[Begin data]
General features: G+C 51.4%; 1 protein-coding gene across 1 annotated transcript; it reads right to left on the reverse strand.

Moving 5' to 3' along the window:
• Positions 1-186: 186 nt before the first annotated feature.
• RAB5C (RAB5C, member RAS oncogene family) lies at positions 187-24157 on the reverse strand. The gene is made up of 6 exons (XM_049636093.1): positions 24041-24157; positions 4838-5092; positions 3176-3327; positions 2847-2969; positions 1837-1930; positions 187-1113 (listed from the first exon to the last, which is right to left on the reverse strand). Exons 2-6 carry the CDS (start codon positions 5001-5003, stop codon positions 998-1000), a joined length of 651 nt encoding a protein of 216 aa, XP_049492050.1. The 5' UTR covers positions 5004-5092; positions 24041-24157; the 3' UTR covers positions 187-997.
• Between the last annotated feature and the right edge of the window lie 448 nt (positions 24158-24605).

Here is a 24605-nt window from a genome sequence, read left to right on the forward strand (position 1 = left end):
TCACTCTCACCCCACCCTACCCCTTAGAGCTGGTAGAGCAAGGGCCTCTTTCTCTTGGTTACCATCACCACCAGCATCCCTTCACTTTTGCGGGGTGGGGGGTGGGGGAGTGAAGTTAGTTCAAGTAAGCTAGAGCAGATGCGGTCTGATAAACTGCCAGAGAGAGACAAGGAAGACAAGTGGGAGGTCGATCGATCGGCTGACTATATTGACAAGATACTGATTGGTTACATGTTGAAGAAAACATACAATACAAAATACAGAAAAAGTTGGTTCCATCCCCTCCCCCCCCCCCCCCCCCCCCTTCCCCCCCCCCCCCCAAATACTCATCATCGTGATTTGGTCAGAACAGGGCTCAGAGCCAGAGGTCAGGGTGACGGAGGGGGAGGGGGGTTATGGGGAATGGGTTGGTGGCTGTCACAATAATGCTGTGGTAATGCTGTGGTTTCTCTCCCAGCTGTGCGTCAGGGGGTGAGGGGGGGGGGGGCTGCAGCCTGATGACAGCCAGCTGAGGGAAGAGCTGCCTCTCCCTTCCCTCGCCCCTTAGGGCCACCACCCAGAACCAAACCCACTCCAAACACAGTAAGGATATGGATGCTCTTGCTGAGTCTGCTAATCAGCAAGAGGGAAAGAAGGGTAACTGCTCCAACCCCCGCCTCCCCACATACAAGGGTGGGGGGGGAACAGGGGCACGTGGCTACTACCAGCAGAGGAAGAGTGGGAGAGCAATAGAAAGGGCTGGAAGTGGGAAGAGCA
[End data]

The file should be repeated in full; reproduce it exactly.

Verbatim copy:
General features: G+C 51.4%; 1 protein-coding gene across 1 annotated transcript; it reads right to left on the reverse strand.

Moving 5' to 3' along the window:
• Positions 1-186: 186 nt before the first annotated feature.
• RAB5C (RAB5C, member RAS oncogene family) lies at positions 187-24157 on the reverse strand. The gene is made up of 6 exons (XM_049636093.1): positions 24041-24157; positions 4838-5092; positions 3176-3327; positions 2847-2969; positions 1837-1930; positions 187-1113 (listed from the first exon to the last, which is right to left on the reverse strand). Exons 2-6 carry the CDS (start codon positions 5001-5003, stop codon positions 998-1000), a joined length of 651 nt encoding a protein of 216 aa, XP_049492050.1. The 5' UTR covers positions 5004-5092; positions 24041-24157; the 3' UTR covers positions 187-997.
• Between the last annotated feature and the right edge of the window lie 448 nt (positions 24158-24605).

Here is a 24605-nt window from a genome sequence, read left to right on the forward strand (position 1 = left end):
TCACTCTCACCCCACCCTACCCCTTAGAGCTGGTAGAGCAAGGGCCTCTTTCTCTTGGTTACCATCACCACCAGCATCCCTTCACTTTTGCGGGGTGGGGGGTGGGGGAGTGAAGTTAGTTCAAGTAAGCTAGAGCAGATGCGGTCTGATAAACTGCCAGAGAGAGACAAGGAAGACAAGTGGGAGGTCGATCGATCGGCTGACTATATTGACAAGATACTGATTGGTTACATGTTGAAGAAAACATACAATACAAAATACAGAAAAAGTTGGTTCCATCCCCTCCCCCCCCCCCCCCCCCCCCTTCCCCCCCCCCCCCCAAATACTCATCATCGTGATTTGGTCAGAACAGGGCTCAGAGCCAGAGGTCAGGGTGACGGAGGGGGAGGGGGGTTATGGGGAATGGGTTGGTGGCTGTCACAATAATGCTGTGGTAATGCTGTGGTTTCTCTCCCAGCTGTGCGTCAGGGGGTGAGGGGGGGGGGGGCTGCAGCCTGATGACAGCCAGCTGAGGGAAGAGCTGCCTCTCCCTTCCCTCGCCCCTTAGGGCCACCACCCAGAACCAAACCCACTCCAAACACAGTAAGGATATGGATGCTCTTGCTGAGTCTGCTAATCAGCAAGAGGGAAAGAAGGGTAACTGCTCCAACCCCCGCCTCCCCACATACAAGGGTGGGGGGGGAACAGGGGCACGTGGCTACTACCAGCAGAGGAAGAGTGGGAGAGCAATAGAAAGGGCTGGAAGTGGGAAGAGCA